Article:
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There is more to the modeling world than the media lets on. If you want to find out what it really takes and how to manage your modeling career, then you've come to the right place! This blog is dedicated to the aspiring and already established models who live to defy the standards and stereotypes in order to make a place for themselves in this crazy industry.
Thursday, February 21, 2008
Modeling & Job Security
I touched on this subject in one of my recent posts but I felt that it deserved its own post because I believe strongly in smart planning, especially when it comes to your future. To get things started, let me just say that it isn’t realistic to expect to do modeling forever. As obvious as that statement may seem, you’d be surprised at how many people still fail to heed the warning.
It is extremely difficult to make modeling a full-time career in the real world. Modeling has a short life span and if you weren’t blessed with great genetics and/or haven’t been taking good care of your skin and body, your career could dwindle as the years go by.
Because the majority of models start out young, usually within the preteen or teenage group, I find that it is essential that these young girls and guys understand the reality of the industry and not just living for the moment, but preparing for what will happen when their modeling career eventually slows down or stops altogether.
There are many aspiring and already established models who have other interests in addition to modeling, who go to school/college and/or hold down regular jobs…and that’s wonderful. However, not all of those model hopefuls out there have planned that far ahead or they are still very inexperienced or naïve when it comes to life situations and I feel that this post will help serve them the best.
When you decide to pursue modeling and manage to sign with an agency—even a top one—you are working as an independent contractor. That means that you are working with your agency on an “as needed” basis. Being with a modeling agency does not mean you are a working “employee” of any kind. Your agency is not technically your “boss” or “supervisor.”
So what is the difference between being a working employee of a business and being an independent contractor? A couple things… the first being that as an independent contractor you are on your own and do not have a company to back you up in terms of benefits.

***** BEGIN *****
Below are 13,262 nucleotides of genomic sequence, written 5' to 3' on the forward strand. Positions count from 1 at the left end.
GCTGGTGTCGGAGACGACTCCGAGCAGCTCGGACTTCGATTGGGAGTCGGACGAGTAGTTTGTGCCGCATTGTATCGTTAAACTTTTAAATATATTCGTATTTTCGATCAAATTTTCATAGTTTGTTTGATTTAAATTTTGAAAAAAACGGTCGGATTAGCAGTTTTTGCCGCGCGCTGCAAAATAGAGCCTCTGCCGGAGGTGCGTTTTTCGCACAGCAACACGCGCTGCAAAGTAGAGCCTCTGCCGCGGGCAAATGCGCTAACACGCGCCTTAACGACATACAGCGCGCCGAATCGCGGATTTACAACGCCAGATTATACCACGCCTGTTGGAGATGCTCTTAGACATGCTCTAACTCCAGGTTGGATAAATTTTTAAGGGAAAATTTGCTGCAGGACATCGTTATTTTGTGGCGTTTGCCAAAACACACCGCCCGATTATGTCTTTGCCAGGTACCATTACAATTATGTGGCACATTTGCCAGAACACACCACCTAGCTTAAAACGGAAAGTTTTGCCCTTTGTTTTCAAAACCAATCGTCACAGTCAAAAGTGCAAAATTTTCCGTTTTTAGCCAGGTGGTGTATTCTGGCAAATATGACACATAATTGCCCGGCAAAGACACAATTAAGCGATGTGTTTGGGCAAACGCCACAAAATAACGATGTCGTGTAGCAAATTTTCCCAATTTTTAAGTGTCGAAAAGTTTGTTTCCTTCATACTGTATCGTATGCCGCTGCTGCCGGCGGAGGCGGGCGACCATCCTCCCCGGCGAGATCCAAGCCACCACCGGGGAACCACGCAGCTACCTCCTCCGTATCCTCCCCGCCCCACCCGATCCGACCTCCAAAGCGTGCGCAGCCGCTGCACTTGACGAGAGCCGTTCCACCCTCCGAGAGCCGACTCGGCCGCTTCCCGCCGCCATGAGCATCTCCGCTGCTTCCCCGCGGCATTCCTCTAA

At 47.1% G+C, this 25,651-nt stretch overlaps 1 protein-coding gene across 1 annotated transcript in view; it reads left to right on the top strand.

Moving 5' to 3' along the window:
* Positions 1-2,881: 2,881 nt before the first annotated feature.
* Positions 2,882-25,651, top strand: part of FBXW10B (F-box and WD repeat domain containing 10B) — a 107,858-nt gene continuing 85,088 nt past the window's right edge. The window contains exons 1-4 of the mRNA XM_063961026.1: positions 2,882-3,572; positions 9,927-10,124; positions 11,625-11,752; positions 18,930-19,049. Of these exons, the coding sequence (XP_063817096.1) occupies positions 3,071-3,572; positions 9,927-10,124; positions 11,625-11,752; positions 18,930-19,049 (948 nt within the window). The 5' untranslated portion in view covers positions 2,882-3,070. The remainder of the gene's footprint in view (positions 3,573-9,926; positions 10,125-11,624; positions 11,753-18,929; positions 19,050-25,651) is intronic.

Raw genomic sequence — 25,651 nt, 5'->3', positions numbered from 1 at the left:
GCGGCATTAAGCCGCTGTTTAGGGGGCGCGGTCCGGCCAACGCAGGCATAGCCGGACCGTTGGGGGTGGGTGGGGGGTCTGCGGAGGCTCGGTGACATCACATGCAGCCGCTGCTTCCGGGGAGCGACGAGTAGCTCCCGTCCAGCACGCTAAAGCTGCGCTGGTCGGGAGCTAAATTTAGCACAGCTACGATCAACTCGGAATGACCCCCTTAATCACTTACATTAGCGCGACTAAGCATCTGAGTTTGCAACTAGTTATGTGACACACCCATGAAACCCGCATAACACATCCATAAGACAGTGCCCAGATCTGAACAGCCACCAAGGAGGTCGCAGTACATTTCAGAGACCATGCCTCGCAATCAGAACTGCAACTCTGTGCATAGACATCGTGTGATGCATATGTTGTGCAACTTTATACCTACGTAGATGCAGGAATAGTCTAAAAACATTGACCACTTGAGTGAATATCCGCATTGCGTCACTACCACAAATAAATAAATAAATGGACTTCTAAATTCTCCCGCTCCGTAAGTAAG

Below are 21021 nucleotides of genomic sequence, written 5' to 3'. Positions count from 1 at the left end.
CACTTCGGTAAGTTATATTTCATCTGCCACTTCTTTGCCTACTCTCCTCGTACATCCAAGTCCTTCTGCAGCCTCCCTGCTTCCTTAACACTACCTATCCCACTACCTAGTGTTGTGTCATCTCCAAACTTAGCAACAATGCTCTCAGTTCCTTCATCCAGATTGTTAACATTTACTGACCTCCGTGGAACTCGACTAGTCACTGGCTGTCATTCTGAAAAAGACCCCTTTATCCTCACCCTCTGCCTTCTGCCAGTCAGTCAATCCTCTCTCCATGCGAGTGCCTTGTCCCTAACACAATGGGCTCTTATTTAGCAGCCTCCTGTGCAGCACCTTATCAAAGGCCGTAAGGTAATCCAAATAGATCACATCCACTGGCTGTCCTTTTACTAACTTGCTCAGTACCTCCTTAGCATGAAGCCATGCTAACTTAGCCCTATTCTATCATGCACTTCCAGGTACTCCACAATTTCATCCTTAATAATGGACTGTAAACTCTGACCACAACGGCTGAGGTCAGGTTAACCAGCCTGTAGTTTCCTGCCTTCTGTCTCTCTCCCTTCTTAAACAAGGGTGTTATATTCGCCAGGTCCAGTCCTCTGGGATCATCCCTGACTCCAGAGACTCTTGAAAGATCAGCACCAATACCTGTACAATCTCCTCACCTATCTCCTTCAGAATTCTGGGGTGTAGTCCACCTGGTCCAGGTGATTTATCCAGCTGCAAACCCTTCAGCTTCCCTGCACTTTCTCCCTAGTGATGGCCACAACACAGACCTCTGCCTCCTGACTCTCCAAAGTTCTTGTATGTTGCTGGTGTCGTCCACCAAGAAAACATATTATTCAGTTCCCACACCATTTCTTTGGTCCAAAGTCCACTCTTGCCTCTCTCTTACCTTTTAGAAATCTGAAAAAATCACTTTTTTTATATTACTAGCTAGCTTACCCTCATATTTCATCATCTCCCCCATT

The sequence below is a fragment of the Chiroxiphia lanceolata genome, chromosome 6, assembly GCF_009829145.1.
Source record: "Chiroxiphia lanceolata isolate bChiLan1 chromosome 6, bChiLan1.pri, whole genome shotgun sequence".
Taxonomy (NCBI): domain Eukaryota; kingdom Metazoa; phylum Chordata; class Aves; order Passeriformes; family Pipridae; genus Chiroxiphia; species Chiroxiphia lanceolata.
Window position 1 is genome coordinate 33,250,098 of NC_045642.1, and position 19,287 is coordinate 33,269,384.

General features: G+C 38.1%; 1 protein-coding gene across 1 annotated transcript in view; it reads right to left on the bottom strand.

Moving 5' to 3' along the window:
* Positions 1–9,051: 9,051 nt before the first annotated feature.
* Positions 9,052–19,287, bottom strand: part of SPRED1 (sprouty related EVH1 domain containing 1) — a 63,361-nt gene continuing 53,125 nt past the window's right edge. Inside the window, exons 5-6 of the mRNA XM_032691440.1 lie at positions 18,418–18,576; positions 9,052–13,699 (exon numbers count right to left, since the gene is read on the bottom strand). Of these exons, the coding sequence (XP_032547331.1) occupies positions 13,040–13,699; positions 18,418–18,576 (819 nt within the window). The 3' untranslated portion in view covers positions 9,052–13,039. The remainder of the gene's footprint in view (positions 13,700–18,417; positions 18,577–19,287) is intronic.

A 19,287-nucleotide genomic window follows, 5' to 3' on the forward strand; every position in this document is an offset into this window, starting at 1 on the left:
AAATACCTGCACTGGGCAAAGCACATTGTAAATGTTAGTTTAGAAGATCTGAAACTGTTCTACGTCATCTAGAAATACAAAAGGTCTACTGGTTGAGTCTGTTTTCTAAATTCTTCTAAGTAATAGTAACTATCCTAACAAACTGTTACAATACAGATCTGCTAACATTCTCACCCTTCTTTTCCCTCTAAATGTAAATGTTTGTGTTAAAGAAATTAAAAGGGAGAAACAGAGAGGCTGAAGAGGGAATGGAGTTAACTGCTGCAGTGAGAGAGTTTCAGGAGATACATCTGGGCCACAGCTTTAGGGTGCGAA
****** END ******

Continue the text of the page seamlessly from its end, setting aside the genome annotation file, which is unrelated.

What’s the big deal about that? Let’s see…
1) you aren’t entitled to healthcare, vision, dental or even vacation time
2) you aren’t enrolled in or entitled to a 401(k) plan (for those who don’t know what that is, it’s a savings plan that allows you to put away a small percentage of your earnings into an account for when you retire
3) there is no job security. If you are still living with your parents and aren’t of legal age, then most of this won’t be a concern for you right now but if you continue to model until you are of age and are no longer allowed to be under your parents in terms of healthcare, you will have to deal with these issues.
Even if you are too young to worry about stuff like retirement, it is pretty obvious that modeling isn’t a surefire career path, nor should you come to rely on it as one. Many models make a steady living off their earnings as a model in addition to other forms of income but I would suggest you avoid putting all of your eggs into one basket when it comes to chasing the model dream.
Even if you do make it and become a working model, always have a backup plan, job or other career goal. As great as modeling is, the skills you learn are not needed anywhere else except within the modeling industry itself. This means that a model who knows nothing but being a model will enter the real world ill equipped and unprepared for the future, unless they find a job within the modeling industry, which may be a possibility. Do not let yourself be one of those people.
No one should be naïve enough to believe that being a model will last forever or be responsible for getting them through life. I definitely believe in pursuing your dreams but do so in a realistic and smart way. As I like to say, “Hope for the best, but prepare for the worst.” Always be prepared.